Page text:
If necessary, wetting agents which are conventional components of stripping compositions, such as disodium isodecylsulfosuccinate, which can be, but is not limited to, 0-3.0% of the composition, (AEROSOL 501, American Cyanamid, Wayne, N.J.), fluorinated alkyl compounds, such as potassium fluoroalkyl carboxylate, which can be, but is not limited to, 0-1.0% of the composition, (FC-129, 3M Company, St. Paul, Minn.) or coconut diethanolamide (formed by a reaction of coconut oil and monoethanolamine) can be added. If needed, these agents comprise up to 12% of the stripper composition, with about 4% preferred. Additionally, dyes, such as a mixture of acid green 1 and acid green 25 (DYEC PYLAKLOR NAPTHOL GREEN S-334, Pylam Corp., Garden City, N.Y.), can be added to the composition. Dyes comprise up to 0.002% of the composition.
Additives of any type which render the composition highly alkaline should be avoided to maintain the advantage of the use of ingredients described above, in particular the monoethanolamine citrate.
Once the composition is complete, the pH is generally about 7.0. To improve performance, a small amount of unreacted monoethanolamine or other alkali is added to the solution, raising the pH to the optimum range of about 8.0 to about 10.0. The completed solution is considered noncaustic, especially as compared to the stripping compositions of the prior art.
These compositions can be used in a method of stripping hard surfaces of floor finish or wax. Specifically, the composition is diluted with 3-5 parts water, depending on the amount of finish build-up present on the surface to be stripped. The diluted stripper is spread liberally over a manageable area of the floor It is allowed to sit 3-5 minutes, but is not allowed to dry. The use of a floor machine, set at about 175 rotations per minute and equipped with a stripping pad, and slowly worked over the area is the most effective method to remove the finish. The spent solution is then removed, for example, with a wet vac. The floor is then rinsed multiple times with water and is now ready for recoating with finish.
The following example is representative of the noncaustic compositions of the present invention, but is not to be considered limiting of the scope of the invention.
__________________________________________________________________________EXAMPLETRADE NAME -RAW MATERIAL CHEMICAL NAME AMOUNT SUPPLIER__________________________________________________________________________AEROSOL 501 DISODIUM-ISODECYL 0.4% AMERICAN SULFOSUCCINATE CYANAMIDDALPAD A 2-PHENOXY ETHANOL 12.75% DOW DIETHYLENE GLYCOL CHEMICAL PHENYL ETHERSODIUM XYLENE SUL- SODIUM XYLENE SUL- 6.0% STEPANFONATE FONATE COMPANYDOWANOL "R" PNB 2 PROPANOL-1 BUTOXY 2.5% DOWGLYCOL ETHER 1 PROPANOL-2 BUTOXY CHEMICAL PROPYLENE GLYCOL MONO BUTYL ETHERMONOETHANOLAMINE MONOETHANOLAMINE 4.5% IN SITUCITRATE CITRATE CELLO CORP.FC-129 POTASSIUM FLUORO- .03% 3M ALKYL CARBOXYLATE (44%)DYEC PYLAKLOR ACID GREEN 1 TRACE PYLAMNAPTHOL GREEN S-334 ACID GREEN 25 CORP.COCONUT COCONUT 3% IN SITUDIETHANOLAMIDE DIETHANOLAMIDE CELLO CORP.WATER to 100%MONOETHANOLAMINE MONOETHANOLAMINE to pH UNION 8.7 ± .03 CARBIDE__________________________________________________________________________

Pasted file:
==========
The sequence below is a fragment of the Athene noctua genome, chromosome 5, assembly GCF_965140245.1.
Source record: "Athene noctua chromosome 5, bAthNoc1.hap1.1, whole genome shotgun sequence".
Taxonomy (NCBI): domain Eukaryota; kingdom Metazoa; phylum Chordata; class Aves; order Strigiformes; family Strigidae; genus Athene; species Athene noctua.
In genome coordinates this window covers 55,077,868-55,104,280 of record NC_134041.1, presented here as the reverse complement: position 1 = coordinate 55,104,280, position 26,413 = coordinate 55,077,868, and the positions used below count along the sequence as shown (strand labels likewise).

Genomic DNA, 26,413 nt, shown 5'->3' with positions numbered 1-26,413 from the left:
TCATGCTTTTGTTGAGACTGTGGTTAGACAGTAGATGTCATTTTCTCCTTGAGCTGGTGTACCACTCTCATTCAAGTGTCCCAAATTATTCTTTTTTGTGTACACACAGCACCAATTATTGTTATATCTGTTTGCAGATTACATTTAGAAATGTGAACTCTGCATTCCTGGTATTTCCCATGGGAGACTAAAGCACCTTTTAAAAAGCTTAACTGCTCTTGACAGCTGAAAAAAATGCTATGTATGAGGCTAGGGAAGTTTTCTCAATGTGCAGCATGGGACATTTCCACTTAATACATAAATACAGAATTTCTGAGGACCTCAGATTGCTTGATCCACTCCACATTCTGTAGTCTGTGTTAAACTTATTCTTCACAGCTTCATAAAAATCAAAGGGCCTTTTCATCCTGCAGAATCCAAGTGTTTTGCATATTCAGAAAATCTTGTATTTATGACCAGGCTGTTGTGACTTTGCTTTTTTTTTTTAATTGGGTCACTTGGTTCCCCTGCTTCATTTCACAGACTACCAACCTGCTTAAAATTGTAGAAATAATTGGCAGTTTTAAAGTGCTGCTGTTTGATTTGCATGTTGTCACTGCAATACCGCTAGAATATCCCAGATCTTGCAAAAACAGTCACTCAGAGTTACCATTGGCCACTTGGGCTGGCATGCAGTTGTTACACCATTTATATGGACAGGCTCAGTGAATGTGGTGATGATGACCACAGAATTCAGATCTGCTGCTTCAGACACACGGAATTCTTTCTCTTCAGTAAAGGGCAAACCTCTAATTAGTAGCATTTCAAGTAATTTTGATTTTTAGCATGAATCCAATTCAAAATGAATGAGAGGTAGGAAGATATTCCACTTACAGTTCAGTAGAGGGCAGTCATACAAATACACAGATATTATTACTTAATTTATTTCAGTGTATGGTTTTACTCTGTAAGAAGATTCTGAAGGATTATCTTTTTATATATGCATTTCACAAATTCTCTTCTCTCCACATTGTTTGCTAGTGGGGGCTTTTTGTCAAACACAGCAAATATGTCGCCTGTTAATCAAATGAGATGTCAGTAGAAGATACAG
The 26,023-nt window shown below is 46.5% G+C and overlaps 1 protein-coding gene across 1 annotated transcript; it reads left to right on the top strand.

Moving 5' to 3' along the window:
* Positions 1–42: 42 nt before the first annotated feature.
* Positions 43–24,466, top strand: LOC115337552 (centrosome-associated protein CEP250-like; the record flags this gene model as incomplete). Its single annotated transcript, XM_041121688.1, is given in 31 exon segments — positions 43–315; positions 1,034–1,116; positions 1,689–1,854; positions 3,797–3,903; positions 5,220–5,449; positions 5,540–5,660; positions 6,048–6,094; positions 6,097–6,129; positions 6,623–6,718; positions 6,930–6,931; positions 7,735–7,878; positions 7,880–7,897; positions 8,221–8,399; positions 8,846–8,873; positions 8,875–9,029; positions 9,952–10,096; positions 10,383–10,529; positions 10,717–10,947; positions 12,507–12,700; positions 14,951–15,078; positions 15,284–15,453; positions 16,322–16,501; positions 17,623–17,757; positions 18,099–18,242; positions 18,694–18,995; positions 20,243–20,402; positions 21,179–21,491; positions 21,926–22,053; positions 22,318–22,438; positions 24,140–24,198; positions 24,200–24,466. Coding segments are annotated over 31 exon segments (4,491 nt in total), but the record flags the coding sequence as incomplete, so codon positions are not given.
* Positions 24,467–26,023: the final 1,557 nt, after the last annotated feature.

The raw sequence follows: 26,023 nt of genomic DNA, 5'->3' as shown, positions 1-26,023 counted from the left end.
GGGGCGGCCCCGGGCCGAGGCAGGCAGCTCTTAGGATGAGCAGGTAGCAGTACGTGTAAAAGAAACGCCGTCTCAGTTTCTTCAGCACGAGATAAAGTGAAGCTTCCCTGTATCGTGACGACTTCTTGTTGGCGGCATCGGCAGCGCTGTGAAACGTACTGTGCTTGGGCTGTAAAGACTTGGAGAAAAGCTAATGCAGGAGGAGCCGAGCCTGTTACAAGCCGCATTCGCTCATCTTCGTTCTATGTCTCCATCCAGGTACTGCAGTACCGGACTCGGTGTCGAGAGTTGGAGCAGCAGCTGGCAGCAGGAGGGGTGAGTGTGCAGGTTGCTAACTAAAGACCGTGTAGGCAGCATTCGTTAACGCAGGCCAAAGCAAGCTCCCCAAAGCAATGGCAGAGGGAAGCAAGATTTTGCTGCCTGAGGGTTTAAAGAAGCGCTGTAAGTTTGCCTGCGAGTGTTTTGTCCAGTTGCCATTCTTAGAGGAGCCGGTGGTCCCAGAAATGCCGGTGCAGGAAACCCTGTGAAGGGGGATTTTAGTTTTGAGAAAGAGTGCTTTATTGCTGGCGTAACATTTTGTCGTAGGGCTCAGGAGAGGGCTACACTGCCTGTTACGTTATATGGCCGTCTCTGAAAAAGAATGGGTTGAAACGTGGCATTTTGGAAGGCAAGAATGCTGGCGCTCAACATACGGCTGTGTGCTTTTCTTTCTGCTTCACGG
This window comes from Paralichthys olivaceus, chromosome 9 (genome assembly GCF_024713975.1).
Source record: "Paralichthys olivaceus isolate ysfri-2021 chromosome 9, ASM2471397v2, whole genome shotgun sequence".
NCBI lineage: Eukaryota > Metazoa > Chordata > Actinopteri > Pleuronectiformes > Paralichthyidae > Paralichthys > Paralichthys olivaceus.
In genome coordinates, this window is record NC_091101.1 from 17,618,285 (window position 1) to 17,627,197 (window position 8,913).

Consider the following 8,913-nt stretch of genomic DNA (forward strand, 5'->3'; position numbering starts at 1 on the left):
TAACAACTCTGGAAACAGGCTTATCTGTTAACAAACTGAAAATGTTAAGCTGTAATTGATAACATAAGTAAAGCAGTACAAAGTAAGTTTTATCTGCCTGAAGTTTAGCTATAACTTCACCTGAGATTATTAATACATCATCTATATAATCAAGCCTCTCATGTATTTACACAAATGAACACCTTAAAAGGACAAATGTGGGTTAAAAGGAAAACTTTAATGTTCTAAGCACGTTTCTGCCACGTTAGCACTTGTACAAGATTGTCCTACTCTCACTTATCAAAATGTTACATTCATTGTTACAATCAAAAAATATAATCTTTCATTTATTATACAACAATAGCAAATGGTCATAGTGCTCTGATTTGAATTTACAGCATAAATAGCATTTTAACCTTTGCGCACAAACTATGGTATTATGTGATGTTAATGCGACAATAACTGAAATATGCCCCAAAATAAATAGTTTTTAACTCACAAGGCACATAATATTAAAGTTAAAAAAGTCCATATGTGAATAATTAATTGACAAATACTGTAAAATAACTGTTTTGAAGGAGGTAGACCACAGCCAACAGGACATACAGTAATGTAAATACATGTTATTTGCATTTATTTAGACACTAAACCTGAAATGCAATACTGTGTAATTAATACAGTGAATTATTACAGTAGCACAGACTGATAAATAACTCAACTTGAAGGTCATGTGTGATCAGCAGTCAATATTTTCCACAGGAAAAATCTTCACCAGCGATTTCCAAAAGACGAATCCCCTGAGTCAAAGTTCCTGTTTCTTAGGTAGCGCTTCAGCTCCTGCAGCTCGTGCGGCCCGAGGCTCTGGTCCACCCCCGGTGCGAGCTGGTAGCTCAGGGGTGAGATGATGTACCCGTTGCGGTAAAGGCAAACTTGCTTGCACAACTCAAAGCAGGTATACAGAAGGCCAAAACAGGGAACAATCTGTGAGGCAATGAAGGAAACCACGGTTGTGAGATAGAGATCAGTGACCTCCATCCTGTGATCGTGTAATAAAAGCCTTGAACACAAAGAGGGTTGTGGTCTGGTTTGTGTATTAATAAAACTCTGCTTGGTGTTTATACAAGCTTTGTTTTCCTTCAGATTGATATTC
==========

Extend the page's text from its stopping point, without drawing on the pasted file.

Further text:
The composition of the example has shown superior utility in the removal of floor finish when used following the methods described above.
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|U.S. Classification||134/34, 510/488, 510/206, 510/214, 510/432, 134/40, 510/506, 510/212, 134/38, 510/203|
|International Classification||C11D3/20, C11D1/12, C11D1/00, C11D3/43, C11D1/65, C11D3/34, C11D1/52|
|Cooperative Classification||C11D1/123, C11D1/004, C11D3/2086, C11D1/523, C11D3/43, C11D3/3418, C11D1/65|
|European Classification||C11D1/65, C11D3/43, C11D3/34B, C11D3/20E5|
|Feb 24, 1993||AS||Assignment|
Owner name: CELLO CORPORATION, MARYLAND
Free format text: ASSIGNMENT OF ASSIGNORS INTEREST.;ASSIGNOR:RUCKLE, THOMAS;REEL/FRAME:006435/0541
Effective date: 19930212
|Jun 22, 1998||AS||Assignment|
Owner name: SHERWIN-WILLIAMS DIVERSIFIED BRANDS, INC., OHIO
Free format text: ASSIGNMENT OF ASSIGNORS INTEREST;ASSIGNOR:GROW GROUP, INC.;REEL/FRAME:009279/0011
Effective date: 19960229
|Jul 27, 1998||AS||Assignment|
Owner name: SHERWIN-WILLIAMS COMPANY, THE, OHIO
Free format text: ASSIGNMENT OF ASSIGNORS INTEREST;ASSIGNOR:SHERWIN-WILLIAMS DIVERSIFIED BRANDS, INC.;REEL/FRAME:009342/0280
Effective date: 19980717
|Aug 5, 1998||SULP||Surcharge for late payment|
|Aug 5, 1998||FPAY||Fee payment|
Year of fee payment: 4
|Feb 22, 2002||FPAY||Fee payment|
Year of fee payment: 8
|Mar 15, 2006||REMI||Maintenance fee reminder mailed|
|Aug 30, 2006||LAPS||Lapse for failure to pay maintenance fees|
|Oct 24, 2006||FP||Expired due to failure to pay maintenance fee|
Effective date: 20060830